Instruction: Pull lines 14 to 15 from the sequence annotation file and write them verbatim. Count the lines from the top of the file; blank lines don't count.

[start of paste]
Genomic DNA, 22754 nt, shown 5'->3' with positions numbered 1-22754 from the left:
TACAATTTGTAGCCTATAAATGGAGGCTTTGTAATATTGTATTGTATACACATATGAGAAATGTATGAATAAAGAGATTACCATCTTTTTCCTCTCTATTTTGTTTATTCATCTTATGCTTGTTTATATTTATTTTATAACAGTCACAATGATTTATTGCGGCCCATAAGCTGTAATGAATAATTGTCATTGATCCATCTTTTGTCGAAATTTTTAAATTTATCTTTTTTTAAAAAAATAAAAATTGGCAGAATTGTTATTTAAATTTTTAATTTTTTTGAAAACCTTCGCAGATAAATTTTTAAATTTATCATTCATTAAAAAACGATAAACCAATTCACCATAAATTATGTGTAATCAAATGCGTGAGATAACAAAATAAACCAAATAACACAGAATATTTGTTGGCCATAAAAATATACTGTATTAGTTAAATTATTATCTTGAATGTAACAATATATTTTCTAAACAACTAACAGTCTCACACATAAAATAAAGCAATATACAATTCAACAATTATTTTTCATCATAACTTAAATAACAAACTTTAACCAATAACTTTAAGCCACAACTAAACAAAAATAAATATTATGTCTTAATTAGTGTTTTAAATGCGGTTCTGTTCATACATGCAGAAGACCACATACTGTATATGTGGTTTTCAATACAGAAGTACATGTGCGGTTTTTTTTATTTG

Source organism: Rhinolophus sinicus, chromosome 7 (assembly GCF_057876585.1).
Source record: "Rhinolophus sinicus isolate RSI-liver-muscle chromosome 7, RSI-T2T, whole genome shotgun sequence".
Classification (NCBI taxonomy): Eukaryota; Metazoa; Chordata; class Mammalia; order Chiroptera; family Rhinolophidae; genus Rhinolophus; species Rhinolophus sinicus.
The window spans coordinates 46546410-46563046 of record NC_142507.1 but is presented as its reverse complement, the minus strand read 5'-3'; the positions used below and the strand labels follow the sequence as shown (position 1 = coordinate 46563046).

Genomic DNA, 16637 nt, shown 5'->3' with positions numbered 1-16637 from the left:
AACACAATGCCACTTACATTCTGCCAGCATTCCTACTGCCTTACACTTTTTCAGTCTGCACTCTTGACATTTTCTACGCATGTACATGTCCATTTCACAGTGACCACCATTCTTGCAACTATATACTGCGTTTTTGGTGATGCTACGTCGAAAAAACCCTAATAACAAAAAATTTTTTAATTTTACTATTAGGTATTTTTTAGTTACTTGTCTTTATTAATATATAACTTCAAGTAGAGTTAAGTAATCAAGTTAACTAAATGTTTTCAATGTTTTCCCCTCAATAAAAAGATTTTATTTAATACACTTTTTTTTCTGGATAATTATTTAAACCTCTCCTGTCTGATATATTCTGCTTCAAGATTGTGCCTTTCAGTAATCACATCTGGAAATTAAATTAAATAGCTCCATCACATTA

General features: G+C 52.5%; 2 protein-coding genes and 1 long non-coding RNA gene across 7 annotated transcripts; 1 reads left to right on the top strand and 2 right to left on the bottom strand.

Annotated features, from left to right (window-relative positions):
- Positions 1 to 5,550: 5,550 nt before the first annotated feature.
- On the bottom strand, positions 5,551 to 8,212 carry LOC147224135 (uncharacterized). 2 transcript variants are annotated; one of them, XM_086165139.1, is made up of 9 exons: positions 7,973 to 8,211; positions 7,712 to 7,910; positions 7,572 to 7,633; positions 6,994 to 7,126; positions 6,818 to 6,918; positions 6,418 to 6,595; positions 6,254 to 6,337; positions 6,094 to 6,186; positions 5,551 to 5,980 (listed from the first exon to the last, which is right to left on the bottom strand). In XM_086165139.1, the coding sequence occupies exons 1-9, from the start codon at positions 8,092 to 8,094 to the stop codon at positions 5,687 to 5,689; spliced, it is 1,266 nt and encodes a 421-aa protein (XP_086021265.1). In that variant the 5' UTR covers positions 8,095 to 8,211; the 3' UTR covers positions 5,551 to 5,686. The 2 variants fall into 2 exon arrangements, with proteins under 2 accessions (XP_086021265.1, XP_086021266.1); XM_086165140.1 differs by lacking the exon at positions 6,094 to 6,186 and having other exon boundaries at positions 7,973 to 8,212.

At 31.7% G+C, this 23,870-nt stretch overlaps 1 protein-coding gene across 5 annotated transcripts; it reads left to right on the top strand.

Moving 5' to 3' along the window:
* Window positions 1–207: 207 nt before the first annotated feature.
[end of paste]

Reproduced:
Moving 5' to 3' along the window:
* Window positions 1–207: 207 nt before the first annotated feature.